The one where... Daenerys frees the Unsullied (S3.4 - And Now His Watch is Ended)
There are a couple of stand-out shows. This one carries weight because it finally sees Daenerys realise the power that owning three dragons brings. After being insulted during her negotiations with Kraznys for the Unsullied army (the put-downs unwisely thrown at her in Valyrian), Daenerys' first move is to have her dragon roast her opponent alive. Quite a statement.
Secondly, she orders her new army to kill all the masters in Astapor, freeing all slaves with the invitation to serve her as freemen/women. Another bold move. It's a big moment; one that finally cements Daenerys as a proper contender for the iron throne. Oh, and it's also the show where Craster finally gets his end, Sam escapes with Gilly, and Theon... well, he just can't catch a break.
The one where... the Red Wedding happens (S3.9 - The Rains of Castamere)
So, yeah, this is the episode everyone talks about. Even on a second or third watch, the final scenes where Cat Stark notices the guests wearing chainmail, and the doors of the wedding hall slam shut... it sends shudders down the spine. Wiping out so many of the main players in one sweeping scene is such a bold move, and the swift brutality of the executions only heightens the core message: no-one is safe in this show, and they can depart so, so suddenly.
It's made that bit more heart-breaking by the fact that Arya is within meters of being reunited with her family when they're murdered. Sure, she avoids death herself, and there's a begrudgingly tender moment between her and the Hound, but it feels like the cherry on top of Arya's increasingly unfortunate life, following Ned Stark's imprisonment. Powerful stuff.
The one where... Joffrey dies (S4.2 - The Lion and the Rose)
Let's face it - this is the moment everyone was waiting for since the very first episode. Joffrey is a world-class shit, so when he's finally poisoned at the peak of his prickishness it feels like one of the most satisfying victories to date. In classic GOT fashion, the poisoning itself is wonderfully brutal, with the camera settling on Joffrey's bloody, twisted face when he breathes his last. It's basically revenge porn.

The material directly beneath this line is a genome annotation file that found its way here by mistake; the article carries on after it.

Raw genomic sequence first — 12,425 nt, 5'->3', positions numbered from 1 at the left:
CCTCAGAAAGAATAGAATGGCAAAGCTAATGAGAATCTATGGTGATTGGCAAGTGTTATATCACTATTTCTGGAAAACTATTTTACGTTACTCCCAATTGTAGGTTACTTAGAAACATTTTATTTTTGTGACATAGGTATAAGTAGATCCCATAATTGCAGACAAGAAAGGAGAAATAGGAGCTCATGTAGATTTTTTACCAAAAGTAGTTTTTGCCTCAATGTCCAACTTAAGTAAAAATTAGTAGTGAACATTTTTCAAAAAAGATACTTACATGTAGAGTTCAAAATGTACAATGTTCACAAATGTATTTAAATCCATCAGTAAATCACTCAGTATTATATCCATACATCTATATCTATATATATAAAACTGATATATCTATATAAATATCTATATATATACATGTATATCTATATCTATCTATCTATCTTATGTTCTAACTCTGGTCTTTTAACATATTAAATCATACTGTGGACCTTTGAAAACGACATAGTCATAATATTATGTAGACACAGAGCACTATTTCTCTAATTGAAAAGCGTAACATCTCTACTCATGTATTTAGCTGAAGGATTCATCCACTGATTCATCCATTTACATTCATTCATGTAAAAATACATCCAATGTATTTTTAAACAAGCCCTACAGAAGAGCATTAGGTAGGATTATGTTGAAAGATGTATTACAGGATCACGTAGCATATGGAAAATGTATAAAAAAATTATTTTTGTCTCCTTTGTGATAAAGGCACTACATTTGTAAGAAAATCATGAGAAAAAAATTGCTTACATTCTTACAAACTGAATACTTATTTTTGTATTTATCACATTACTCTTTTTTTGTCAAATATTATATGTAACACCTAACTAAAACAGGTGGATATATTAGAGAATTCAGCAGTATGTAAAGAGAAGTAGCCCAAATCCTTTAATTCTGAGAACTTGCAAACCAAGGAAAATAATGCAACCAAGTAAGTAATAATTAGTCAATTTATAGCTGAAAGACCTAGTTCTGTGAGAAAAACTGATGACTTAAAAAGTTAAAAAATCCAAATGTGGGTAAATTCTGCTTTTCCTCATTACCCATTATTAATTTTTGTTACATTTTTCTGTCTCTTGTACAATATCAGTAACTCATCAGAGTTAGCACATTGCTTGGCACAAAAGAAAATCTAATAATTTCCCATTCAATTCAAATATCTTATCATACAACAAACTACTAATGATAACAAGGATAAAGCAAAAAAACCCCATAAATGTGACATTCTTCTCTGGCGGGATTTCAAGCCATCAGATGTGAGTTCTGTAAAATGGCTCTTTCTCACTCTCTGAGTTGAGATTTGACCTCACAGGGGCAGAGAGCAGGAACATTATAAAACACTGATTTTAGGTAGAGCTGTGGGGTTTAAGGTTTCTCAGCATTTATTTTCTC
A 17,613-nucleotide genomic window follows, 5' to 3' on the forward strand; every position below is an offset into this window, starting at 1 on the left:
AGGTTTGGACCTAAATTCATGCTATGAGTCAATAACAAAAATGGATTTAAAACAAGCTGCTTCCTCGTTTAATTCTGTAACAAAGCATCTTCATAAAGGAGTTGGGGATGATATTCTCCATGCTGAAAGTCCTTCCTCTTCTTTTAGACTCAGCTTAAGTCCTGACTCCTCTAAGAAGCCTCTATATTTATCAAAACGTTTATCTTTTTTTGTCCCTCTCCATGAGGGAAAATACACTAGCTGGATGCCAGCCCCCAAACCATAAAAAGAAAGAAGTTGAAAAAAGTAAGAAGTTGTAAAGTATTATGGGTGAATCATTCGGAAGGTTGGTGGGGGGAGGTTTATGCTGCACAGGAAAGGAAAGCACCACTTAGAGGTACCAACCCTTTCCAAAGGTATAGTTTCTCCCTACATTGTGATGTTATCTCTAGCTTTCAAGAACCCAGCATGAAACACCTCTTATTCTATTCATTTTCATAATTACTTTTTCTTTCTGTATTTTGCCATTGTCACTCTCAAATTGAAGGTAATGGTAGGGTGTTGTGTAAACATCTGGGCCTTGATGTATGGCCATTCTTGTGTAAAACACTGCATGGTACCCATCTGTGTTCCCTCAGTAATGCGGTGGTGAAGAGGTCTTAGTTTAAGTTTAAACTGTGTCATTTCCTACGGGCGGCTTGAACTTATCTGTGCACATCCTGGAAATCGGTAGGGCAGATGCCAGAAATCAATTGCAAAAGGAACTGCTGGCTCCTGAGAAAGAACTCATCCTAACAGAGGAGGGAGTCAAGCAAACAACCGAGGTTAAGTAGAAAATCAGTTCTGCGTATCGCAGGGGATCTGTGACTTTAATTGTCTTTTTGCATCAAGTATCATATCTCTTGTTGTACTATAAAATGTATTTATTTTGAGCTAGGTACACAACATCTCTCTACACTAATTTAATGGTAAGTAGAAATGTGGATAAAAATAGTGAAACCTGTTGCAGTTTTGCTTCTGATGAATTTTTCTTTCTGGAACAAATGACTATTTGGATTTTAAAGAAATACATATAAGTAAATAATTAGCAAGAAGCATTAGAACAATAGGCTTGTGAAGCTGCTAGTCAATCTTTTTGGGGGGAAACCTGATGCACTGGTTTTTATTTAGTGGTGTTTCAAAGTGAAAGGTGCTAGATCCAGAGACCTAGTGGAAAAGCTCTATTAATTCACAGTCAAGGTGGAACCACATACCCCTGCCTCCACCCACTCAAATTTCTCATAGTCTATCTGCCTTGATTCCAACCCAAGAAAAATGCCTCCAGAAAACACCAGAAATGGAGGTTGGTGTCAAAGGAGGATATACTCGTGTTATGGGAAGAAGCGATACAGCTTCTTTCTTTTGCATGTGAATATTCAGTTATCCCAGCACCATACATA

The poisoning comes at exactly the right moment too, as Joffrey and Tyrion reach an almost unresolvable stand-off. It simply has to end in someone's death. The fact that Tyrion is then arrested for the murder, and Sansa smuggled out of the city, sets the tone for the rest of the season. Which is a belter.
The one where... Prince Oberon fights the Mountain (S4.8 - The Mountain and the Viper)
While many cite the Red Wedding as the biggest 'moment' in GOT to date, The Mountain and the Viper is arguably the finest, most complete episode. The duel that concludes this show is both beautifully shot, and shockingly savage. There's an inevitability to Prince Oberyn's death, magnified by the seeming ease with which he downs The Mountain. But when Gregor Clegaine knocks him to the floor, and crushes his skull to a pulp while finally giving Oberyn the confession he seeks... it's a scene that physically makes you slack-jawed with surprise. And a little queasy.
However, even before that, we're shown one of the most enduring scenes in the whole series; the whole show. Tyrion has a tender moment of reflection with Jamie, remembering their simple cousin Orson, who spent his days crushing beetles. It's a wonderfully intimate sequence which ultimately reflects on the savage nature of man, foreshadowing the brutal fight that comes at the end. You almost forget that this is the same episode where Jorah - after almost four seasons - is separated from Daenerys when she learns he was a spy.
The one where... Mance Rayder tries to take the Wall (S4.9 - The Watchers on the Wall)
Following the sickening end of The Mountain and the Viper, Game Of Thrones breaks tradition and dedicates an entire episode to one plot-thread. Oh, and it gets Neil Marshall back to direct. The result is a ferocious, hour-long battle that works on both large and small scales. While it's impressive to see the fight sequences raging along the wall, it's the personal rivalries that really make it.
The highlight comes when Ygritte dies in John Snow's arms, after taking an arrow from the youngest member of the Nights Watch. Love stories don't end well in Game Of Thrones, but that rarely matters because there are few examples of 'likeable relationships'. Ygritte's demise has added emotional weight because both she and John are fan-favourites. The tragedy is only offset by the uttering of the now-legendary line You know nothing, John Snow...